SUBLETTE COUNTY – Wyoming is already participating in one multistate lawsuit and the Petroleum Association of Wyoming is attached to another, both targeting President Biden’s “temporary” moratorium on new and oil and gas leases on federal land.
The Wyoming Attorney General’s Office filed a new lawsuit March 24 against Biden’s Executive Order 14008 that petitions the “de facto moratorium” recently implemented by newly appointed Interior Secretary Deb Haaland.
The legal challenge, filed in Wyoming’s U.S. District Court, argues Haaland’s implementation of EO 14008 is “invalid” and “overreaching.” It petitions the court to review the agency’s “clever scheme” as “patently unlawful and must be set aside.”
U.S. District Judge Nancy Freudenthal is assigned the civil case with Honorable Kelly R. Rankin as magistrate judge.
Haaland, the Interior and the Bureau of Land Management “indefinitely suspended all federal oil and gas lease sales in response to (Biden’s Jan. 27 executive order). Rather than taking this action publicly and transparently, however, the Secretary has instead instituted a de facto moratorium on all (BLM) oil and gas lease sales on the public lands through a series of individual lease sale postponements and cancellations in Wyoming and across the nation,” the petition says.
“Regardless of the clever scheme employed to shroud the Secretary’s action from both public view and judicial review, this de facto moratorium in furtherance of the Executive Order is final agency action that has already caused and will continue to cause significant and irreparable harm to Wyoming,” it says.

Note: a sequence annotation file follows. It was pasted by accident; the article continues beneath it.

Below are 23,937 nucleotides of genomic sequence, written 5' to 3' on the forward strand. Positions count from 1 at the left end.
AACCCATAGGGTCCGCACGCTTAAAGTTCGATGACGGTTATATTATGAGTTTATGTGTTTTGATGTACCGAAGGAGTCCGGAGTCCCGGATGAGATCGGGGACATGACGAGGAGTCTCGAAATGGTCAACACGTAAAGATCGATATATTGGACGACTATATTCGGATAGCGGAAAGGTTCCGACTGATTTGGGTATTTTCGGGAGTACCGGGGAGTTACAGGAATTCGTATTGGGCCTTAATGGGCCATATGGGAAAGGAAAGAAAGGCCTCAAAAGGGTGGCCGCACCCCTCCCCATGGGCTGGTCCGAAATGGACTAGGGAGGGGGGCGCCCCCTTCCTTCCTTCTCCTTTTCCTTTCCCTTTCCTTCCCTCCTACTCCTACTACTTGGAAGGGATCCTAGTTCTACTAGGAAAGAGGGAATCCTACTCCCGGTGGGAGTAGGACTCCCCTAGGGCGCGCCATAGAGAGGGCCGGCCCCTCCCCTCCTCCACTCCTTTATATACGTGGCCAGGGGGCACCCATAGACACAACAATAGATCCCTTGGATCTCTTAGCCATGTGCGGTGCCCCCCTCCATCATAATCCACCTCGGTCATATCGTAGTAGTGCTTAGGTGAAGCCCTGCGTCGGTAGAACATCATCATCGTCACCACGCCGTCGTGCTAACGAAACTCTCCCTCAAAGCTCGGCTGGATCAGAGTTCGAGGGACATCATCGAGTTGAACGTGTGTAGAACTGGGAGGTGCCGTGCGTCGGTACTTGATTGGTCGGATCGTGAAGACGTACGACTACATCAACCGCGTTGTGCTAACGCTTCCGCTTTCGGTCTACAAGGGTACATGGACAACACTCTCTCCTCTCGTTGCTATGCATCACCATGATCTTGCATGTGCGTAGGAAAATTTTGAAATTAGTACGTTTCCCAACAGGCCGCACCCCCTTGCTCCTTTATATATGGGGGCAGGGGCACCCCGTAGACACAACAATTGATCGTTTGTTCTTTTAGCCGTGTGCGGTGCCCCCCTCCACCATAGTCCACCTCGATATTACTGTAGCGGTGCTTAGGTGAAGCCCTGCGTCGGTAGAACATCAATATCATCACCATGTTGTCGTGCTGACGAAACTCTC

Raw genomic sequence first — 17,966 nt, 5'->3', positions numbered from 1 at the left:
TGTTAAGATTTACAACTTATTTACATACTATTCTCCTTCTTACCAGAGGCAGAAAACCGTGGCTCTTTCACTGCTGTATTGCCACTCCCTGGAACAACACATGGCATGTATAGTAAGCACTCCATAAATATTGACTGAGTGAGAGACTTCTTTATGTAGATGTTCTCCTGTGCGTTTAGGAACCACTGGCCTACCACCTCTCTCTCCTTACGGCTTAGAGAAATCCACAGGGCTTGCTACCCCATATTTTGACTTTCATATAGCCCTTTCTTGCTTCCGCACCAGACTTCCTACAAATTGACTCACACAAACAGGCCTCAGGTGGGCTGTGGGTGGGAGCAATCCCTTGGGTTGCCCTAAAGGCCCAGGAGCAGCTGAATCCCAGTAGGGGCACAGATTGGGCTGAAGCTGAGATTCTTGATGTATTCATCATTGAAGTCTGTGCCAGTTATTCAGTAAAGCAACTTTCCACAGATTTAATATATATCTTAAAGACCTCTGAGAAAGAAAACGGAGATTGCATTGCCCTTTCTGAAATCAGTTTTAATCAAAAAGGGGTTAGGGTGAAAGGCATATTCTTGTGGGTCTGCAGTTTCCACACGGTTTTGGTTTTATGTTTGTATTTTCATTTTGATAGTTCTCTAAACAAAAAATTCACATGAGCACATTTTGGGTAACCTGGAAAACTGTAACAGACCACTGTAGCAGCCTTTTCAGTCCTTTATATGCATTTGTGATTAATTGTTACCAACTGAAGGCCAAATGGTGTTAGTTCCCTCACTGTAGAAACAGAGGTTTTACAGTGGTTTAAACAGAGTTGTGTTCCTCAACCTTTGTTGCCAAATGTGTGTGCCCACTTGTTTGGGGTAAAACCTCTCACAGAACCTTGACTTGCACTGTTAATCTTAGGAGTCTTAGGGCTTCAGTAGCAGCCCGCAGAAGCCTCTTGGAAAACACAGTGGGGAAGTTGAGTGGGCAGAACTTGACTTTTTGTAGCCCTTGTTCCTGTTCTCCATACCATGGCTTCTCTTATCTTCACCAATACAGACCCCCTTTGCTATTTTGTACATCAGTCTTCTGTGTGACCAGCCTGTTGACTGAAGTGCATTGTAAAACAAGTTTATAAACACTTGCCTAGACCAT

The lawsuit lists the executive order and moratorium as violating BLM resource management plans by closing sales and the Mineral Leasing Act, Federal Land Policy and Management Act, Administrative Procedure Act and the National Environmental Protection Act.
It argues Haaland violated the FLPMA “by withdrawing an entire public domain from federal oil and gas leasing” without following required procedures.
Also – NEPA requires “federal agencies to look before they leap, but here the Secretary did not pause to consider the many environmental and socioeconomic consequences of instituting this moratorium,” it says. “Simple belief that an action is good for the environment does not justify skipping the environmental review required by law.”
The public should have been able to have “an honest and fair debate” about outcomes, including if “moving production from public lands where the strictest environmental regulations apply, to private lands and foreign countries where the same rules do not apply,” the petition says. “But the Secretary ignored the law and in so doing cut the people of this country and the several sovereign states out of the process.”
Haaland, Interior and BLM also failed to “take a hard look” at effects with an environmental impact statement.
Further, Biden’s election as president does not give him the right to “take far-reaching actions of national consequence without any public process,” it says.
The petition calls for Judge Freudenthal to declare the “de facto moratorium” violates the above policy acts and to set aside and vacate the decision. It also asks the judge for a preliminary or permanent injunction against any federal attempts to impose a moratorium, and to order Haaland to resume Wyoming BLM’s quarterly lease sales.